Added: August 6, 2016 – Last updated: August 6, 2016
Author: Ebba Coghlan
Title: At war with honour?
Subtitle: Feminist perspectives on female honour and the regulation of wartime rape
Thesis: Bachelor Thesis, Lunds universitet (Lund University)
Advisor: Anna Bruce
Link: Lund University Publications (Free Access)
Abstract:Wartime rape is old news, and most experts agree that for most of human history, war and rape have gone hand in hand. But although wartime rape is a centuries old phenomenon, it seems to have disinterested the international legal community for most of its existence. The current legislation regulating wartime rape in international humanitarian law (IHL) is decades, not centuries, old. This thesis will present a few of the reasons behind this previous disinterest, as well as some of the consequences.
The focus of this thesis will be on international humanitarian law, including war crimes. The development towards the prevailing regulations began in earnest at the end of the nineteenth century, and was not completed until the late 1970s. In order to understand this development, both the historical and the present-day regulations will be discussed, in combination with a modest introduction to some historical perceptions of women and rape. Furthermore, both the present-day regulations, and the historic development, will be analysed from a series of feminist perspectives, in order to understand whether perceptions of females and their roles in society may have affected legislation concerning wartime rape.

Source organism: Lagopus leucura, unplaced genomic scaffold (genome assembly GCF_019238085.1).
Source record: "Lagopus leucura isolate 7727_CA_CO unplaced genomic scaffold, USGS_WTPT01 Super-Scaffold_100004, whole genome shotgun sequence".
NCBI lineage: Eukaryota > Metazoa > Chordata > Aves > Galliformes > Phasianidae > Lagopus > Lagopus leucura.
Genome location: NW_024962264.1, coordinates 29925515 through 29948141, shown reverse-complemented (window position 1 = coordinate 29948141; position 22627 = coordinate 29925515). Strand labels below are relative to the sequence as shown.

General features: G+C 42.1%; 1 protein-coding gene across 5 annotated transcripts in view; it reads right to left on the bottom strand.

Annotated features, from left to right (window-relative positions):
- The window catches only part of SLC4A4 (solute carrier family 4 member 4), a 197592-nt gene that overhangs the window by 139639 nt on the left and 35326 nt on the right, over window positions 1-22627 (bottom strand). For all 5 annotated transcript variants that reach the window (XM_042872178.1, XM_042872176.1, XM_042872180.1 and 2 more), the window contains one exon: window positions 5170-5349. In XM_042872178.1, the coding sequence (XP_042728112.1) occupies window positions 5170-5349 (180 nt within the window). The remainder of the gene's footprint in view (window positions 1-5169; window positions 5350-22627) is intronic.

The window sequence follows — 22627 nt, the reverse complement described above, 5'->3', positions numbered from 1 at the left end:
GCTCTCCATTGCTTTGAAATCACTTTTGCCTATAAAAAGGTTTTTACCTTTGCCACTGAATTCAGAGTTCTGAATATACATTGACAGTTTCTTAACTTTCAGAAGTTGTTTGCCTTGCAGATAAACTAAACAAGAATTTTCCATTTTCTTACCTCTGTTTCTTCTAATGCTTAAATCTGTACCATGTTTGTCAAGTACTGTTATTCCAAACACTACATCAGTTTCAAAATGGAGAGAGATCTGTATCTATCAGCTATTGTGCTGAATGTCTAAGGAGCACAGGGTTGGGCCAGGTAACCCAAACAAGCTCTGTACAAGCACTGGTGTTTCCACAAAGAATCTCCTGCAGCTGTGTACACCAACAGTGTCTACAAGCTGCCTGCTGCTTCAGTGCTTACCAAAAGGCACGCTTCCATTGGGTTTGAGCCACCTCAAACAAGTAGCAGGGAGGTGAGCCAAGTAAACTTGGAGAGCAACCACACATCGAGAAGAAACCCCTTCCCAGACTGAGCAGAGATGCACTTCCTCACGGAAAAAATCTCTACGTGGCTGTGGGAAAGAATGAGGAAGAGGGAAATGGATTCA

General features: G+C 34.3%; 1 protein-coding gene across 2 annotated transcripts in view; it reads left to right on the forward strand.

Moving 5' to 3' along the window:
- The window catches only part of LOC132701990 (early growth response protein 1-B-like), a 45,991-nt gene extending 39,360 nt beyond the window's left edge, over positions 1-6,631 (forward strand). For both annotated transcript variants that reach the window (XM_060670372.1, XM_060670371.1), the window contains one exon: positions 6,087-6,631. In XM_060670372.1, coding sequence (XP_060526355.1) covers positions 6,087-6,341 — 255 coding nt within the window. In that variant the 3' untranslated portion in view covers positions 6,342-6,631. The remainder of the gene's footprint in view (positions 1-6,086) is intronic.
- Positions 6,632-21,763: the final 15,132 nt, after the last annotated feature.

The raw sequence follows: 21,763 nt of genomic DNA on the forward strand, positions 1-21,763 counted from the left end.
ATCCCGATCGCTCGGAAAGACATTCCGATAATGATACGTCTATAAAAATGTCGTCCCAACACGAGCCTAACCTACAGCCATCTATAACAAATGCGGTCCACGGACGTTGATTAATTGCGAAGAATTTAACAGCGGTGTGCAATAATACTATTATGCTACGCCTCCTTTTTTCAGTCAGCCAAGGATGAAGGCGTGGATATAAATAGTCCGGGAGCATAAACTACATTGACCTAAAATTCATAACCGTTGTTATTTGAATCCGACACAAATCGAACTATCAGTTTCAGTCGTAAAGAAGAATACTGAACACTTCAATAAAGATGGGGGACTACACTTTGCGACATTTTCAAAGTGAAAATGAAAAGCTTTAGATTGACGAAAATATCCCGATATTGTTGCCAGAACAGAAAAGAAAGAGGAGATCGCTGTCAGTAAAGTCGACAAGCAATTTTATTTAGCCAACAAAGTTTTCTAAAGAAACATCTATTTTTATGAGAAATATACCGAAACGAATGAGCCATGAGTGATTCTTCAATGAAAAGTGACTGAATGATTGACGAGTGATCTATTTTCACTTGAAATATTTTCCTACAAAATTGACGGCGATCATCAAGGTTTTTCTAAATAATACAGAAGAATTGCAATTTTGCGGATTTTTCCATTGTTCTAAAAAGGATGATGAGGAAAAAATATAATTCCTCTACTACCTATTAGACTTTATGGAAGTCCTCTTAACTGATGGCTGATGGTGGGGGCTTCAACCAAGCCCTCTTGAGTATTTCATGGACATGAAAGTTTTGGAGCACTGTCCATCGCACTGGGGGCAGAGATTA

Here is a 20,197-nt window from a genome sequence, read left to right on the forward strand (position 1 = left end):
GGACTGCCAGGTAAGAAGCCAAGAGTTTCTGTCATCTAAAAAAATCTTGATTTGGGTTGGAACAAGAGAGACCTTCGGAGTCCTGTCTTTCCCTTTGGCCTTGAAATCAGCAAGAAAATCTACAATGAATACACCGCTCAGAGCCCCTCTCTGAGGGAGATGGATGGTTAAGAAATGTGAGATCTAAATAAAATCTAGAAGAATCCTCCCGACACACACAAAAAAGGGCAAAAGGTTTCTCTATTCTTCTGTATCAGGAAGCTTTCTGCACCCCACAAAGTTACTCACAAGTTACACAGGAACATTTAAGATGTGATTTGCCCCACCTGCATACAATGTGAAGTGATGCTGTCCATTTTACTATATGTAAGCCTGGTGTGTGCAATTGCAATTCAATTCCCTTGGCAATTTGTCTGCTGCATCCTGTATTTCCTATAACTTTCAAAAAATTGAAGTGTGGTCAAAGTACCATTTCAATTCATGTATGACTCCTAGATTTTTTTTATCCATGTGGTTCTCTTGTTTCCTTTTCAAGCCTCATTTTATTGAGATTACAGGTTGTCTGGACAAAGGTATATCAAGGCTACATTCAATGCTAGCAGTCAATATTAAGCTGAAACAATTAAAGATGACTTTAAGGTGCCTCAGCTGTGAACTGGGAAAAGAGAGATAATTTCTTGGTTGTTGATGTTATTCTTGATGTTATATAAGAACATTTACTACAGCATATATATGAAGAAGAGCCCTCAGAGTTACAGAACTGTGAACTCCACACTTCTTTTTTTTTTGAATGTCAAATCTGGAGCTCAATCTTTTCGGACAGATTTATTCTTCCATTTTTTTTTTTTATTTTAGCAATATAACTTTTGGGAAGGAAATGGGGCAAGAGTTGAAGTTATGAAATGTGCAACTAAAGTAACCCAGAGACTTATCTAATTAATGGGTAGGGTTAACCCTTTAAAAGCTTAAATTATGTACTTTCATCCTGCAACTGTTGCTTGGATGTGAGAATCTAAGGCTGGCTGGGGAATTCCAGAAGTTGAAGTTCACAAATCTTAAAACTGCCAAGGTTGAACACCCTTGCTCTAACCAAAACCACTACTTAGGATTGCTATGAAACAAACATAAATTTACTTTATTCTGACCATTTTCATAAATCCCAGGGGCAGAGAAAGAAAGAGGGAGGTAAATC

Regulations concerning wartime rape have been relatively slow to develop, and it was only with the Additional Protocols to the Geneva Conventions that the controversial connection to ‘family honour and rights’ was removed in 1977. With this, focus moved from honour, to the individual victims experiences. The historical focus on honour is problematic, as it delegitimised the experiences of some victims - those not deemed to possess honour.« (Source: Thesis)